A 22-0 shutout of the Cincinnati Bengals Dec. 26, 1999 — the first shutout in franchise history — provided the first hint that this franchise’s baby steps were evolving into a swagger.

The next season left no doubt.

Beginning with a 16-0 shutout of the Pittsburgh Steelers during the season opener, the Ravens’ defense crafted a season for the ages. They recorded four shutouts, including two in a row, and set an NFL record for the fewest points allowed in a 16-game season (165).

More importantly, the Ravens’ defense kept the team afloat when the offense had no footing. The Ravens went five straight games without scoring a touchdown and still won two of those contests on the strength of its airtight defense and kicker Matt Stover’s foot.

They finished at 12-4 — the first winning season in franchise history — and secured a playoff berth. Lewis was named the Defensive Player of the Year.

Lewis and that suffocating defense then bullied its way through a remarkable playoff run in which the Ravens allowed one offensive touchdown in four games. Lewis’ interception that he returned 50 yards for a touchdown against the Tennessee Titans clinched a Divisional Round win, and then the Ravens held the host Oakland Raiders without a touchdown during a 16-3 victory in the AFC Championship Game.

Two weeks later, Lewis and the Ravens routed the New York Giants, 34-7, in Super Bowl XXXV. Lewis was named the game’s Most Valuable Player.

Relentless defense came to define the franchise. With Marvin Lewis, and later Mike Nolan and Rex Ryan serving as defensive coordinators, the Ravens defense finished in the top five in six of eight seasons from 1999-2006. There was plenty of complementary talent, but the Ravens’ reputation as a physical, punishing, don’t-even-think-about-it defense started with Lewis in the middle.

“He was ferocious,” said former Ravens linebackers coach Mike Singletary, a Hall of Fame linebacker himself. “His ability to make every play, and the way he did it with speed and power, I’ll never forget that.”


Lewis’ Ravens record of 2,643 tackles is virtually untouchable; no one else in team history even has 1,000. He is the only player in NFL history with at least 40 sacks and 30 interceptions. (Lewis totaled 41.5 sacks and 31 interceptions.)

But former coaches and teammates say the traits that separated Lewis from virtually all others to play the game were uncommon drive, preparation and leadership that elevated those around him.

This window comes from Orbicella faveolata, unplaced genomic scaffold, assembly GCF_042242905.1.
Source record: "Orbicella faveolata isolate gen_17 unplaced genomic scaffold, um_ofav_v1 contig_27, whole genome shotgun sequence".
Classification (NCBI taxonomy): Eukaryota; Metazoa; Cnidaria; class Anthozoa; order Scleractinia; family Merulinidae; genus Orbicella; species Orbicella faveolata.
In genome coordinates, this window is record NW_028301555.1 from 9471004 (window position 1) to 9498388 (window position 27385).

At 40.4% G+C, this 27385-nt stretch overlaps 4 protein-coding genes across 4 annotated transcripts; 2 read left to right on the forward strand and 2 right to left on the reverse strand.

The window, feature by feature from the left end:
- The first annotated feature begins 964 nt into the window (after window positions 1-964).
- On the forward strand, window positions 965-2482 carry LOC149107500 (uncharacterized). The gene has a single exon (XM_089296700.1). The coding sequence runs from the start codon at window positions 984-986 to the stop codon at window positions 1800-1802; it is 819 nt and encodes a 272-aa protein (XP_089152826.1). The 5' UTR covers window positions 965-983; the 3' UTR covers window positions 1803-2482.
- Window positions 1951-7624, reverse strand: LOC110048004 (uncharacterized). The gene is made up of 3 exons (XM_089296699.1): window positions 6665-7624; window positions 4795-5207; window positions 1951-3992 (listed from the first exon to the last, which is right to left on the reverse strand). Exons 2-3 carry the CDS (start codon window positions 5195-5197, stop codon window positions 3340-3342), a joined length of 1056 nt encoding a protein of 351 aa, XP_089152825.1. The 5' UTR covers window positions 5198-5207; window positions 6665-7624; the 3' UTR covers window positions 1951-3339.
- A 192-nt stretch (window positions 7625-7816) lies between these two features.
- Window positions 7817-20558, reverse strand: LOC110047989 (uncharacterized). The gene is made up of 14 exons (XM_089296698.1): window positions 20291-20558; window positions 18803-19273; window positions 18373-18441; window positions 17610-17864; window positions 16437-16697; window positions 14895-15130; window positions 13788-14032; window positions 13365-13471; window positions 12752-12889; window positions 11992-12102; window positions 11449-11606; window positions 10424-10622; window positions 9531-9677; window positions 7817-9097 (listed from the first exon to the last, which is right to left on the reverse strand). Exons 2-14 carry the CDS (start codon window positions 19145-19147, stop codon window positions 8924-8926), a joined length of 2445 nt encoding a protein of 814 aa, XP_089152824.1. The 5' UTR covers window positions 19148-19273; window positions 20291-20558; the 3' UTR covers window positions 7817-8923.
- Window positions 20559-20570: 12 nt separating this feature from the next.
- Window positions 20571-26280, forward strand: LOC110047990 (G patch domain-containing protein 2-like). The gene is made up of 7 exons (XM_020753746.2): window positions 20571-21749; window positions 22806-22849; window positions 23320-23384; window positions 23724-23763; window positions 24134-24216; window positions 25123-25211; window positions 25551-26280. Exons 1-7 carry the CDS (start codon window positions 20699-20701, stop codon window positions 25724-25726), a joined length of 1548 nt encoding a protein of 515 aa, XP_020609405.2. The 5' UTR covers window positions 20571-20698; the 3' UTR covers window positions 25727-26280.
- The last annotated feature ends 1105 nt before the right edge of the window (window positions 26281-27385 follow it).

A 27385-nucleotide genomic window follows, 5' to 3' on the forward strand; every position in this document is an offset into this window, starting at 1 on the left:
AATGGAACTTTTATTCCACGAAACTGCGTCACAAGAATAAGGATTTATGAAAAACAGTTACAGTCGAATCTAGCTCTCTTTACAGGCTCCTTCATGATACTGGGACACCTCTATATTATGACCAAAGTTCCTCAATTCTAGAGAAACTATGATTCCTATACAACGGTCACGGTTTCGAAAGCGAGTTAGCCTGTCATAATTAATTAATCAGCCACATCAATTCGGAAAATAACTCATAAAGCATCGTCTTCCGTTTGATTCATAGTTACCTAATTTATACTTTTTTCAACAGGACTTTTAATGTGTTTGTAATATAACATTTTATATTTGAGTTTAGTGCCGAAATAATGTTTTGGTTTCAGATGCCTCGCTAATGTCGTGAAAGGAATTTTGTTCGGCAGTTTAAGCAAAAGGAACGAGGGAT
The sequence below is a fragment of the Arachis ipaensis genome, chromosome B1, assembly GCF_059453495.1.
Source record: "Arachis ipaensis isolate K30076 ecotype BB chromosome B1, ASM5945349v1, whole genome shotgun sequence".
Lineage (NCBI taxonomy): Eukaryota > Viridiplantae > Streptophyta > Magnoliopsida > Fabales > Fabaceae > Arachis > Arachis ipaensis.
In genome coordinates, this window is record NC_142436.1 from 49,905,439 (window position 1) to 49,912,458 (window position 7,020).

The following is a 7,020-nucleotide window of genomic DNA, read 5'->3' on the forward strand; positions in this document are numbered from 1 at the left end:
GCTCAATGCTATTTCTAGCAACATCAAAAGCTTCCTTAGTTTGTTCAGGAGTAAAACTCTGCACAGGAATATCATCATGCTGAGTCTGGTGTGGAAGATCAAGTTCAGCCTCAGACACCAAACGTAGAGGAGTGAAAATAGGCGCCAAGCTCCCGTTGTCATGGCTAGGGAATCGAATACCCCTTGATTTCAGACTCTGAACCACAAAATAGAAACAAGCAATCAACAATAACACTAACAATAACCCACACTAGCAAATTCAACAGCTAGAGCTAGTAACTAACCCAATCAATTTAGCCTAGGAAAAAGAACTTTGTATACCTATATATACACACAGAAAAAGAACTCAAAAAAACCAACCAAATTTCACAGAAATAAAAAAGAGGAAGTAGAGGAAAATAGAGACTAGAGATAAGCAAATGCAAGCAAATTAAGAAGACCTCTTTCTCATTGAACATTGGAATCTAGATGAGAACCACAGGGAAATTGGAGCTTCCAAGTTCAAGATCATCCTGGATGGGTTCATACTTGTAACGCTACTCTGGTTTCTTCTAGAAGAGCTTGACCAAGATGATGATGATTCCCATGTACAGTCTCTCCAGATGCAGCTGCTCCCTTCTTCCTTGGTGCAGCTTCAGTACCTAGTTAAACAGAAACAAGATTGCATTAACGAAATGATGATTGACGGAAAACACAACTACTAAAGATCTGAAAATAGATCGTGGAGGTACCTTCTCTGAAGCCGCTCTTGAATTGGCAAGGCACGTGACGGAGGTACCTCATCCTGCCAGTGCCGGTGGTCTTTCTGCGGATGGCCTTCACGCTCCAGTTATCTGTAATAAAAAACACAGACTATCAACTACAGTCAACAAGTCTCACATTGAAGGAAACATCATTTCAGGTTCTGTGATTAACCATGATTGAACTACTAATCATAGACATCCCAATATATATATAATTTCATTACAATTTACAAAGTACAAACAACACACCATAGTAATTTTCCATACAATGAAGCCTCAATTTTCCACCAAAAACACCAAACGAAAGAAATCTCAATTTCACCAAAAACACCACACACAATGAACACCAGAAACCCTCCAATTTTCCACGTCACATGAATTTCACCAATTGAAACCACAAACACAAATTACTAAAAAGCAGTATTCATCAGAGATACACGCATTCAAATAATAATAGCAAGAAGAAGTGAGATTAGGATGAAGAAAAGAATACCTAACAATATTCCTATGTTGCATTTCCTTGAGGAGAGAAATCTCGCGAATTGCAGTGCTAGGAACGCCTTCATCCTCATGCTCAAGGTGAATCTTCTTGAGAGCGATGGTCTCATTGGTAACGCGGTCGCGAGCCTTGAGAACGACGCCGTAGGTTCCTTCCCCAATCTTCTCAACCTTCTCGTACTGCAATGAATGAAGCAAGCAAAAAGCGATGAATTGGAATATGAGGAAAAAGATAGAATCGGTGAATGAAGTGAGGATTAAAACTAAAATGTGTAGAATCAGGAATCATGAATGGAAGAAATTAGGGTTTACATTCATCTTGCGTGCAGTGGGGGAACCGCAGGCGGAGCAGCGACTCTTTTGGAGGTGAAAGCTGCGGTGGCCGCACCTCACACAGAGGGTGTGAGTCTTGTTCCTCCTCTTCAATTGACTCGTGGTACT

“Ray is the greatest leader in team sports history. No one is even close,” said Hall of Fame tight end Shannon Sharpe, who played on that first Ravens Super Bowl team.

It’s no coincidence that several undrafted inside linebackers, including Jameel McClain, Bart Scott, Dannell Ellerbe and Albert McClellan, thrived playing next to Lewis.

“It’s not every day people get to play with Michael Jordan,” McClain said.

McClain, who played alongside Lewis for six seasons — and said he wore No. 52 at Syracuse because of Lewis — recalled sitting in meetings as an undrafted rookie in awe of Lewis’ acumen. Moments after coaches introduced a concept, Lewis already had “rebuttals, and opposite scenarios we could encounter when being in this type of defense, how other people like to play against it,” according to McClain. “He already knew every scenario for what could happen.”

Indeed, being in the right place at the right time was no accident. Lewis spent hours in film study, dissecting every scheme, anticipating every move, learning every tendency.

Case in point: In 2009, the San Diego Chargers, driving for a potential go-ahead touchdown in the final minute, faced fourth-and-2 at the Ravens’ 15-yard line. From his perch behind defensive end Trevor Pryce, Lewis sized up the play, knew the Chargers blocking scheme and quarterback Philip Rivers’ cadence, and anticipated they would try to run the ball with Darren Sproles. A second before the snap, Lewis bolted toward the line of scrimmage. He timed his burst perfectly, found a gap between Chargers linemen and barreled in untouched to crush Sproles for a 5-yard loss that clinched the Ravens’ 31-26 win.

After the game, Ravens head coach John Harbaugh called it “maybe the greatest football play I’ve ever seen.”


Lewis won a second Defensive Player of the Year Award in 2003, and remained a force into his mid-30s. But in Week 6 of the 2012 season, Lewis suffered a torn triceps muscle. It seemed his season — and perhaps his career, at age 37 — was finished.

Lewis missed the final 10 games of the regular season, but the Ravens won the AFC North at 10-6. Lewis returned for the playoffs, but before they began, he announced that the 2012 season would be his “last ride.”